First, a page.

Greta Thunberg told to study economics by US treasury secretary
Donald Trump’s treasury secretary has dismissed Greta Thunberg’s call for immediate fossil fuel divestment, saying the 17-year-old activist should go to college and study economics.
In a withering slapdown on the climate emergency movement, Steven Mnuchin pretended not to know who Thunberg was, before dismissing her concerns as ill-informed.
Asked whether calls for public and private-sector divestment from fossil fuel companies would threaten US growth, Mnuchin jibed: “Is she the chief economist? Who is she, I’m confused” – before clarifying that he was joking.
“After she goes and studies economics in college she can come back and explain that to us,” Mnuchin added, at a press conference at the World Economic Forum in Davos.
Davos is a Swiss ski resort now more famous for hosting the annual four-day conference for the World Economic Forum. For participants it is a festival of networking. Getting an invitation is a sign you have made it – and the elaborate system of badges reveals your place in the Davos hierarchy. The meeting is sponsored by a huge number of international banks and corporations.
For critics, “Davos man” is shorthand for the globe-trotting elite, disconnected from their home countries after spending too much time in the club-class lounge. Others just wonder if it is all a big waste of time.
The 2020 meeting is being advertised as focusing on seven themes: Fairer economies, better business, healthy futures, future of work, tech for good, beyond geopolitics and how to save the planet. Young climate activists and school strikers from around the world will be present at the event to put pressure on world leaders over that last theme.
Mnuchin’s comments expose the huge gulf that still exists between climate activists and the White House. Pressed on the climate emergency, Mnuchin insisted that environmental issues are “clearly complicated”.
He said: “When I was allowed to drive I had a Tesla. I drove in California. I liked it.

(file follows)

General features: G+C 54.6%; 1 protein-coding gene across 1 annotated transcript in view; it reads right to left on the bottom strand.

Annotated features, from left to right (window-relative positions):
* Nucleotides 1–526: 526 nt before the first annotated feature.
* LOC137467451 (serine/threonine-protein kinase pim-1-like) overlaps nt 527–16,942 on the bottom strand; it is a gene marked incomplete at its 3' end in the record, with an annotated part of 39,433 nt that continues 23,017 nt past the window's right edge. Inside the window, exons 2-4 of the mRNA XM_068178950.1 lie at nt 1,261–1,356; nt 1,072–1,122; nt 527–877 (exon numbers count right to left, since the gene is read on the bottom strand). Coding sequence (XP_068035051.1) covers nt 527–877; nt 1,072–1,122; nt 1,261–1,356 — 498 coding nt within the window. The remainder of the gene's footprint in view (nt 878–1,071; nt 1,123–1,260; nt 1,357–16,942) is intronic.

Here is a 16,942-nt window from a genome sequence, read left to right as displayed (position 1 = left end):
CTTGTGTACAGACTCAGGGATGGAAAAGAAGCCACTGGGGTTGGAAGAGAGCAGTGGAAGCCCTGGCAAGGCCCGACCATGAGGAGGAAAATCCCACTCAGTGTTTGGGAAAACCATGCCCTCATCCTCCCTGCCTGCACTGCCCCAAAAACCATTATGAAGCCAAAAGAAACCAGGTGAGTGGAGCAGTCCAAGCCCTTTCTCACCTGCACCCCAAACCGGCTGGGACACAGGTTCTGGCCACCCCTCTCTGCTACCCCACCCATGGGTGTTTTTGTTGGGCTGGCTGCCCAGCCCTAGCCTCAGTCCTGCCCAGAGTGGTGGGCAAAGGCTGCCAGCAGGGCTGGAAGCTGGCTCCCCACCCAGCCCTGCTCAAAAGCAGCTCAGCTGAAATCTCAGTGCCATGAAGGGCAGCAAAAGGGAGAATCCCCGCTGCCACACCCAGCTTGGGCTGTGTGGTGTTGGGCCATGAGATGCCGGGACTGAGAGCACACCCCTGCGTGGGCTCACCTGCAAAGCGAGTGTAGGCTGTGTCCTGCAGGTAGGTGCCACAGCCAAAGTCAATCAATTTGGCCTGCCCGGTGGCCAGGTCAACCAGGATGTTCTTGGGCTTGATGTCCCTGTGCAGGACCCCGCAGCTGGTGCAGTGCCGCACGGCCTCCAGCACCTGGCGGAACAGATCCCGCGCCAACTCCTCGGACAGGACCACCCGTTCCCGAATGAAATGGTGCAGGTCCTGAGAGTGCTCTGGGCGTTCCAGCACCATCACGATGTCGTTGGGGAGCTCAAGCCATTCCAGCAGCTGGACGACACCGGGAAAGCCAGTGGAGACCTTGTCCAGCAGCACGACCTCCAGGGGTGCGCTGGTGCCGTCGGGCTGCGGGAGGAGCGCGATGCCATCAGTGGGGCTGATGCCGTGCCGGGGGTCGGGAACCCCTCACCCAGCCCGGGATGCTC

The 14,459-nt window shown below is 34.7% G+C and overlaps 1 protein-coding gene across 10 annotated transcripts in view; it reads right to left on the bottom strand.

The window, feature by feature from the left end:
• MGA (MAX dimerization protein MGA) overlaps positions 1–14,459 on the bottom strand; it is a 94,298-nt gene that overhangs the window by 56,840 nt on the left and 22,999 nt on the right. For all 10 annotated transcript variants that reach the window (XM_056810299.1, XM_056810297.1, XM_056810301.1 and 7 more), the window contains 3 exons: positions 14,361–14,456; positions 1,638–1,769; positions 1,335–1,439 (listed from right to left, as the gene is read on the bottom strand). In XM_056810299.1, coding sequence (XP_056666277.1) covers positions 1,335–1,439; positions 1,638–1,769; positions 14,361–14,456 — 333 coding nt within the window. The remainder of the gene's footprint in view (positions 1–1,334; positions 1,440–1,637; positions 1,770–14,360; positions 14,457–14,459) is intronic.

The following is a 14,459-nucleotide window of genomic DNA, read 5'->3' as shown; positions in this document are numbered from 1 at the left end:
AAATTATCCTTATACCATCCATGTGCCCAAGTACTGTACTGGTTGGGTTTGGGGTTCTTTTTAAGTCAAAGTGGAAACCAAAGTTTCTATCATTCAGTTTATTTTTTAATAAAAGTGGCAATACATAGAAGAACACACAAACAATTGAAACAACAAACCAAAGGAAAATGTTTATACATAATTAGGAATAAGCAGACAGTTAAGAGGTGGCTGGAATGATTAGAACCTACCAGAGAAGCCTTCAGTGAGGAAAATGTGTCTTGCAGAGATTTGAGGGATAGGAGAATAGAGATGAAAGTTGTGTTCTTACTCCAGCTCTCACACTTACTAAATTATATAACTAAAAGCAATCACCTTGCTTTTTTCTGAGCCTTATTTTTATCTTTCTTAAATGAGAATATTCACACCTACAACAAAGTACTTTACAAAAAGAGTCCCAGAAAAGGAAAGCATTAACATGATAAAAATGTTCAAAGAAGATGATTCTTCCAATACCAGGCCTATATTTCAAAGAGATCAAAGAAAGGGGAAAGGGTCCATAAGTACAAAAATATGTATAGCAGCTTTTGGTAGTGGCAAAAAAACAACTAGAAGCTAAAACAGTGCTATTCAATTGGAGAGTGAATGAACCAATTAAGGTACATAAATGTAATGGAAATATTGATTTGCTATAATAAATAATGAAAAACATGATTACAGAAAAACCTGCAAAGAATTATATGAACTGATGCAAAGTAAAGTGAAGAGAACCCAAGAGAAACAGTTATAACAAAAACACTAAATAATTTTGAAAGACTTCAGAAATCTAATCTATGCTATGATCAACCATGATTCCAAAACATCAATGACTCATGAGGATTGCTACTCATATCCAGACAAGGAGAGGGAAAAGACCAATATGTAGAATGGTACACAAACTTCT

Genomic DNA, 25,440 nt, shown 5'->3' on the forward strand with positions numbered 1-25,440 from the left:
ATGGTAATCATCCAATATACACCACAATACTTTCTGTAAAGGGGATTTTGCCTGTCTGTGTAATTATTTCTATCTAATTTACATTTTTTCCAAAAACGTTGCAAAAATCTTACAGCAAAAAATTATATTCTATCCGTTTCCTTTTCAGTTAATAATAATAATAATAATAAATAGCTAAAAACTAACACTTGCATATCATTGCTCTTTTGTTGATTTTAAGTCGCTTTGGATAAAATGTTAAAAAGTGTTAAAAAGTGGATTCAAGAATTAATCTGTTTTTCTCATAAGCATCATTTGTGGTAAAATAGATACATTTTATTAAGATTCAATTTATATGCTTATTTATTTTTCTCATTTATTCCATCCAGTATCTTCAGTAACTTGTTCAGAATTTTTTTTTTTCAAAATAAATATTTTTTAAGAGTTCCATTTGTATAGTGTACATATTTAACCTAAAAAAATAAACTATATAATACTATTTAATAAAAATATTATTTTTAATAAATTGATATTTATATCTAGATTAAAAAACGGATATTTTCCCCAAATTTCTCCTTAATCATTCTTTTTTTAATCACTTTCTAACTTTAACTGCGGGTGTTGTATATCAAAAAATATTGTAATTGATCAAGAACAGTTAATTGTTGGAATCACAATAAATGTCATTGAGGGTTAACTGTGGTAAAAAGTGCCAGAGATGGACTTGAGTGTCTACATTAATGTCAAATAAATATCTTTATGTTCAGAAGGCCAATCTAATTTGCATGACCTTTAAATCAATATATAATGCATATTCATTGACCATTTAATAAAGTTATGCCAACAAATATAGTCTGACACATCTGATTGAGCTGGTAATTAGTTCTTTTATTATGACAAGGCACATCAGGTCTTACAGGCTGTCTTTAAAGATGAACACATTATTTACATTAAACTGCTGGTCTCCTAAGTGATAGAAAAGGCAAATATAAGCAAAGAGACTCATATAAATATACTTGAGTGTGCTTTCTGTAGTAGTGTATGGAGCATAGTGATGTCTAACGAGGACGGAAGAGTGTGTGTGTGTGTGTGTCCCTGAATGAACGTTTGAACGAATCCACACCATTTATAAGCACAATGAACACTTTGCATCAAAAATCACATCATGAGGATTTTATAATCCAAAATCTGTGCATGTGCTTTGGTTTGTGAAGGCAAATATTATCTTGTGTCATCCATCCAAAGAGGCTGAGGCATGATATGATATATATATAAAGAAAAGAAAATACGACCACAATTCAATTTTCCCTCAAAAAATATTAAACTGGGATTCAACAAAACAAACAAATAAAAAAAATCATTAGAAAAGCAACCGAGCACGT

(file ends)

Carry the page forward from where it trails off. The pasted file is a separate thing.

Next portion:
“But nobody focuses on how that electricity is made and what happens to the storage and the environmental issues on all these batteries.”
He also claimed the US was showing leadership in tackling emissions – but through its private sector rather than government. President Trump believes in clean air and water, and a clean environment, Mnuchin insisted, but also believes that the real environmental issue centres on China and India.
People who call for divestment should remember there are “significant economic issues, issues with jobs”, he continued. “Many economies are transitioning to more efficient and cleaner energy. That doesn’t have to be all renewables.”
He also revealed he will travel to London for talks with the UK chancellor, Sajid Javid, this weekend. They will discuss US concerns over whether Britain will use Huawei’s 5G technology.
Thunberg has used this week’s gathering in Davos to push for radical change on the climate emergency.
She called for an immediate exit from fossil fuel investment, an end to subsidies for the industry and a halt to investment in fossil fuel exploration and extraction by companies, banks, institutions and governments.
“You might think we’re naive but if you won’t do it, you must explain to your children why you’ve given up on the Paris agreement goals and knowingly created a climate crisis,” she told delegates.
Mnuchin’s comments clearly show the White House has yet to heed the call.
The US labour secretary, Eugene Scalia, called for a balanced approach. The energy sector has been an important source of jobs and fully divesting from fossil fuels would also harm US pensioners, he said.
On Tuesday, Trump told Davos that delegates should be optimistic.
“To embrace the possibilities of tomorrow, we must reject the perennial prophets of doom and their predictions of the apocalypse. They are the heirs of yesterday’s foolish fortune tellers,” he said.